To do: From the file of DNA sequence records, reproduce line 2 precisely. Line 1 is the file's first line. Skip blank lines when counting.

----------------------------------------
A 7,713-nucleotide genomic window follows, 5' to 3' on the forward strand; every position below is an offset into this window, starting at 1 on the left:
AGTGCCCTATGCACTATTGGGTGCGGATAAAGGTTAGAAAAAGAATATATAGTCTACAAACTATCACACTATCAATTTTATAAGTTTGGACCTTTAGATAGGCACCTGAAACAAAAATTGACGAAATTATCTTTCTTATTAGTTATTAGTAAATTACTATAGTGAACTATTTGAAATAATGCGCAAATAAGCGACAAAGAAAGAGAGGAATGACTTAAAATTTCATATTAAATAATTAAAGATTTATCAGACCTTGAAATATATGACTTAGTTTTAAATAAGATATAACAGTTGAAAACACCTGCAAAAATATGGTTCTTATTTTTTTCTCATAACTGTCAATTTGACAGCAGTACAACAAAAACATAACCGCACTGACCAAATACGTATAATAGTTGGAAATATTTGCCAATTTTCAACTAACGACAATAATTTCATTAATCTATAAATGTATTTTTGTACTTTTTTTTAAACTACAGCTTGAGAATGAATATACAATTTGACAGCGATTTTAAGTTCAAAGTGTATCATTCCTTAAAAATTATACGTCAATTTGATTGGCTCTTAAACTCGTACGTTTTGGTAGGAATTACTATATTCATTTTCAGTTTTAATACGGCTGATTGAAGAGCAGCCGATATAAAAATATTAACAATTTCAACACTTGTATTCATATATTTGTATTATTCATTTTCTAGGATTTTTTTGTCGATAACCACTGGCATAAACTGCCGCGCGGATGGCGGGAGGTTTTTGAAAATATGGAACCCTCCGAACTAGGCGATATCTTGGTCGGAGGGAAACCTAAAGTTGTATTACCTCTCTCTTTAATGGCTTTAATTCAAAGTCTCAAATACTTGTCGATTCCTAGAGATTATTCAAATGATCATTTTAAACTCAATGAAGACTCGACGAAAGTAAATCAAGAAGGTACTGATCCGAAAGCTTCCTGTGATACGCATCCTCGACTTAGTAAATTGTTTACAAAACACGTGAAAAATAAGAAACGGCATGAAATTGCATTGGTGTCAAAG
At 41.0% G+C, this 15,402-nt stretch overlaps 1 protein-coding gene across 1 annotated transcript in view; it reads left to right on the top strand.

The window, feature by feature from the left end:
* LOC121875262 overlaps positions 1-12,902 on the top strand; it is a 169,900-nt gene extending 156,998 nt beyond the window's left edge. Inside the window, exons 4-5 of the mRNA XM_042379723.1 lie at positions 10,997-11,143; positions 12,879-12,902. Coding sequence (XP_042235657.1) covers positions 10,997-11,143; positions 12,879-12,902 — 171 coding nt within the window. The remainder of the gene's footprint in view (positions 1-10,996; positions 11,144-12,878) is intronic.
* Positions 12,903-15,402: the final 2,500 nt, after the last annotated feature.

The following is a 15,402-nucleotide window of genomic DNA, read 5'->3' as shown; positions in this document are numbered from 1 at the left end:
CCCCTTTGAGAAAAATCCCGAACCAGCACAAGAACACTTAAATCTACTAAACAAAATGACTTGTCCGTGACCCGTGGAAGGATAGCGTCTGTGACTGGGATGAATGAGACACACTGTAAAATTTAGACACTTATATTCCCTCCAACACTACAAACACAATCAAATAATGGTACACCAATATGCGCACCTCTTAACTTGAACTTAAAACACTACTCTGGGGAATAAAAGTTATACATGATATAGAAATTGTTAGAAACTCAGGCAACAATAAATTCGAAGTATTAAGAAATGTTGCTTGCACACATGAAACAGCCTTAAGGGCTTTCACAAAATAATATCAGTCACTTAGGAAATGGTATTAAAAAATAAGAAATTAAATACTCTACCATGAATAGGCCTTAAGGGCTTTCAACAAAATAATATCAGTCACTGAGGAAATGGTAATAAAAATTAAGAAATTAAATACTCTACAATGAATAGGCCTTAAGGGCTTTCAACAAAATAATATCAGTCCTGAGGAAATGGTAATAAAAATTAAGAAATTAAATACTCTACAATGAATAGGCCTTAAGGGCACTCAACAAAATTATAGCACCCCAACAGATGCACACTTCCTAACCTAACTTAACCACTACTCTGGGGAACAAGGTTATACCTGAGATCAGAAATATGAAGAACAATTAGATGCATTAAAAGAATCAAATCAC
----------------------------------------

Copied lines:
AGTGCCCTATGCACTATTGGGTGCGGATAAAGGTTAGAAAAAGAATATATAGTCTACAAACTATCACACTATCAATTTTATAAGTTTGGACCTTTAGATAGGCACCTGAAACAAAAATTGACGAAATTATCTTTCTTATTAGTTATTAGTAAATTACTATAGTGAACTATTTGAAATAATGCGCAAATAAGCGACAAAGAAAGAGAGGAATGACTTAAAATTTCATATTAAATAATTAAAGATTTATCAGACCTTGAAATATATGACTTAGTTTTAAATAAGATATAACAGTTGAAAACACCTGCAAAAATATGGTTCTTATTTTTTTCTCATAACTGTCAATTTGACAGCAGTACAACAAAAACATAACCGCACTGACCAAATACGTATAATAGTTGGAAATATTTGCCAATTTTCAACTAACGACAATAATTTCATTAATCTATAAATGTATTTTTGTACTTTTTTTTAAACTACAGCTTGAGAATGAATATACAATTTGACAGCGATTTTAAGTTCAAAGTGTATCATTCCTTAAAAATTATACGTCAATTTGATTGGCTCTTAAACTCGTACGTTTTGGTAGGAATTACTATATTCATTTTCAGTTTTAATACGGCTGATTGAAGAGCAGCCGATATAAAAATATTAACAATTTCAACACTTGTATTCATATATTTGTATTATTCATTTTCTAGGATTTTTTTGTCGATAACCACTGGCATAAACTGCCGCGCGGATGGCGGGAGGTTTTTGAAAATATGGAACCCTCCGAACTAGGCGATATCTTGGTCGGAGGGAAACCTAAAGTTGTATTACCTCTCTCTTTAATGGCTTTAATTCAAAGTCTCAAATACTTGTCGATTCCTAGAGATTATTCAAATGATCATTTTAAACTCAATGAAGACTCGACGAAAGTAAATCAAGAAGGTACTGATCCGAAAGCTTCCTGTGATACGCATCCTCGACTTAGTAAATTGTTTACAAAACACGTGAAAAATAAGAAACGGCATGAAATTGCATTGGTGTCAAAG